Saturday, November 14, 2009

Clementine Sorbet

On a hot night with ridiculous heat, I went to the freezer looking for ice cream, but alas, we were out. As I was staring blankly into the freezer, I noticed a cylindrical plastic “thing.” I had no idea what it was, so I asked my wife.

“It’s a drum for an ice cream maker.”
“Wait, we have an ice cream maker?” I asked.
“Yes. It works great.”
“Sweet mercy, “ I exclaimed. “Get me some Clementines!”

Sadly, the idea of making a Clementine sorbet proved to be a bit more difficult than I had anticipated. The first thing to frustrate me was the laborious process of hollowing out each Clementine that I wanted to use as a bowl for the sorbet. Fortunately, a grapefruit knife helped tremendously.

The next pitfall was a poorly worded recipe that called for adding orange zest to the simple syrup. I had to thaw the sorbet to strain the zest and then put it back into the ice cream maker. I also should have chilled the simple syrup and Clementine juice before adding it to the ice cream maker. Although it was hard to prepare, I think that the next time I make this dessert, it will be a snap.

Now don’t get me wrong. I don’t regret making these. They were so freaking delicious. As you ate the sorbet out of the orange peel bowl, the heat of your hands warmed up the orange. The oils in the peel became active and the scent of the orange mingled with the sorbet in such a delightful way. All in all, the frozen Clementines were well worth the effort.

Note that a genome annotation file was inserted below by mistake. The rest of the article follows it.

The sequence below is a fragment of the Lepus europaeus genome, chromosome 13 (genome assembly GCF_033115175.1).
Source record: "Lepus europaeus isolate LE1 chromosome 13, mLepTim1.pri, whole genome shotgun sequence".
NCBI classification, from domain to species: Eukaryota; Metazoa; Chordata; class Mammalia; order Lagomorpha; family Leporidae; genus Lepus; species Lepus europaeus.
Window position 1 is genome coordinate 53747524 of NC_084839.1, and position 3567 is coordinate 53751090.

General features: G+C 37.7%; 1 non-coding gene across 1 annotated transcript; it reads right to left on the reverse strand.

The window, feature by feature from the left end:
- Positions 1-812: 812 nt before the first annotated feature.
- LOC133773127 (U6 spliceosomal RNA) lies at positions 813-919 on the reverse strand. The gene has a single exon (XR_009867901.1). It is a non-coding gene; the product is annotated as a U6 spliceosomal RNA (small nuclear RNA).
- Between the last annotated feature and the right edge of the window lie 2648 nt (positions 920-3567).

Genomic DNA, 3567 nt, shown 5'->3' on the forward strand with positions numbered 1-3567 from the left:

Clementine Sorbet

12 servings

12-18 Clementines
1 cup sugar
1 cup water
juice of 2 lemons
fresh orange juice (if necessary)
fresh mint leaves for garnish

1. Slice the tops off 12 of the Clementines to make lids and set them aside. With a paring knife, grapefruit knife and/or spoon, remove the flesh from the 12 Clementines and place in a bowl. Do not tear or rip the peels. They will serve as bowls. Scrape out as much of the membrane as you can. When finished, place the Clementine tops and shells in the freezer.

2. Place the water and sugar into a saucepan. Boil until the sugar disappears. Stir in the lemon juice. Set aside to cool.

3. Juice the remaining Clementines, as well as the flesh that you set aside while removing the flesh from the shells. You will need about 3 ¾ cups of juice. If you do not have enough, you can either juice more Clementines or make up the difference with orange juice.

4. Combine the Clementine juice and simple syrup. Place in the freezer and allow to cool for 1-2 hours. Whisk every 30 minutes to keep large ice crystals from forming.

5. Once cchilled, churn the mixture in an ice cream maker until the sorbet holds its shape.

6. Gently fill the Clementine shells with the sorbet, mounding them up to create a nice portion. Place the lids on top, then put into the freezer for at least two hours.

7. For service, you can transfer the Clementines to the refrigerator for 30 minutes to allow the sorbet to soften. Or you can serve straight from the freezer. Garnish with fresh mint leaves.

You might add a tablespoon of vodka to the juice mixture before putting it into the ice cream maker. The alcohol in the vodka will result in fewer ice crystals forming, which will result in softer sorbet.

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